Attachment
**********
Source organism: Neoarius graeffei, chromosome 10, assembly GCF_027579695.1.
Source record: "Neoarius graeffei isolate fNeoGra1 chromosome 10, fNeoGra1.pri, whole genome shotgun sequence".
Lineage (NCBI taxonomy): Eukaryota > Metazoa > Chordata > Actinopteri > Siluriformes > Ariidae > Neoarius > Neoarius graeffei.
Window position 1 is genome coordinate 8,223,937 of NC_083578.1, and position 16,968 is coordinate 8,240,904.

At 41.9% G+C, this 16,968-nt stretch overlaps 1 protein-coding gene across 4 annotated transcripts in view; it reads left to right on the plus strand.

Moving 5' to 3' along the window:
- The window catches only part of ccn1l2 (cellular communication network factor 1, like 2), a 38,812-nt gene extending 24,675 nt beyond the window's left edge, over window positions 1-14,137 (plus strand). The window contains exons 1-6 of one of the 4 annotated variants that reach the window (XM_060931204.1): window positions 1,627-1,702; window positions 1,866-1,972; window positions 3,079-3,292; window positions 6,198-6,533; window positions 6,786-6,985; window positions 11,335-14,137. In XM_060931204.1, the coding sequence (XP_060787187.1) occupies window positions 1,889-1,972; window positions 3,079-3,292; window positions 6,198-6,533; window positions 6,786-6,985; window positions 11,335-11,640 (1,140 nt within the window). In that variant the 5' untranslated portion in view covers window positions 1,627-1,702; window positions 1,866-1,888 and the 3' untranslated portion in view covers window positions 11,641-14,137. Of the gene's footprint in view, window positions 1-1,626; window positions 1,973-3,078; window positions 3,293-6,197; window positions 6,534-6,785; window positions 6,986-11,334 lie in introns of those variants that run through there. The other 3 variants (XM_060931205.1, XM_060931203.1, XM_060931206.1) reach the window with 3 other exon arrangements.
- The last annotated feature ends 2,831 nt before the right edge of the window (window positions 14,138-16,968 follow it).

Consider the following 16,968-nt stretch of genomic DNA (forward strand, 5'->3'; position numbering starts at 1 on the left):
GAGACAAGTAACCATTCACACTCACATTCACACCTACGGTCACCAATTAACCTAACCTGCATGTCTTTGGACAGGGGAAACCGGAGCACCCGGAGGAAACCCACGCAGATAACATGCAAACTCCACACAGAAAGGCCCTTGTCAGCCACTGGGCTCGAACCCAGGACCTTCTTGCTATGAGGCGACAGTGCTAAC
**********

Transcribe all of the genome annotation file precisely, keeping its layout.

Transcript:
Source organism: Neoarius graeffei, chromosome 10, assembly GCF_027579695.1.
Source record: "Neoarius graeffei isolate fNeoGra1 chromosome 10, fNeoGra1.pri, whole genome shotgun sequence".
Lineage (NCBI taxonomy): Eukaryota > Metazoa > Chordata > Actinopteri > Siluriformes > Ariidae > Neoarius > Neoarius graeffei.
Window position 1 is genome coordinate 8,223,937 of NC_083578.1, and position 16,968 is coordinate 8,240,904.

At 41.9% G+C, this 16,968-nt stretch overlaps 1 protein-coding gene across 4 annotated transcripts in view; it reads left to right on the plus strand.

Moving 5' to 3' along the window:
- The window catches only part of ccn1l2 (cellular communication network factor 1, like 2), a 38,812-nt gene extending 24,675 nt beyond the window's left edge, over window positions 1-14,137 (plus strand). The window contains exons 1-6 of one of the 4 annotated variants that reach the window (XM_060931204.1): window positions 1,627-1,702; window positions 1,866-1,972; window positions 3,079-3,292; window positions 6,198-6,533; window positions 6,786-6,985; window positions 11,335-14,137. In XM_060931204.1, the coding sequence (XP_060787187.1) occupies window positions 1,889-1,972; window positions 3,079-3,292; window positions 6,198-6,533; window positions 6,786-6,985; window positions 11,335-11,640 (1,140 nt within the window). In that variant the 5' untranslated portion in view covers window positions 1,627-1,702; window positions 1,866-1,888 and the 3' untranslated portion in view covers window positions 11,641-14,137. Of the gene's footprint in view, window positions 1-1,626; window positions 1,973-3,078; window positions 3,293-6,197; window positions 6,534-6,785; window positions 6,986-11,334 lie in introns of those variants that run through there. The other 3 variants (XM_060931205.1, XM_060931203.1, XM_060931206.1) reach the window with 3 other exon arrangements.
- The last annotated feature ends 2,831 nt before the right edge of the window (window positions 14,138-16,968 follow it).

Consider the following 16,968-nt stretch of genomic DNA (forward strand, 5'->3'; position numbering starts at 1 on the left):
GAGACAAGTAACCATTCACACTCACATTCACACCTACGGTCACCAATTAACCTAACCTGCATGTCTTTGGACAGGGGAAACCGGAGCACCCGGAGGAAACCCACGCAGATAACATGCAAACTCCACACAGAAAGGCCCTTGTCAGCCACTGGGCTCGAACCCAGGACCTTCTTGCTATGAGGCGACAGTGCTAAC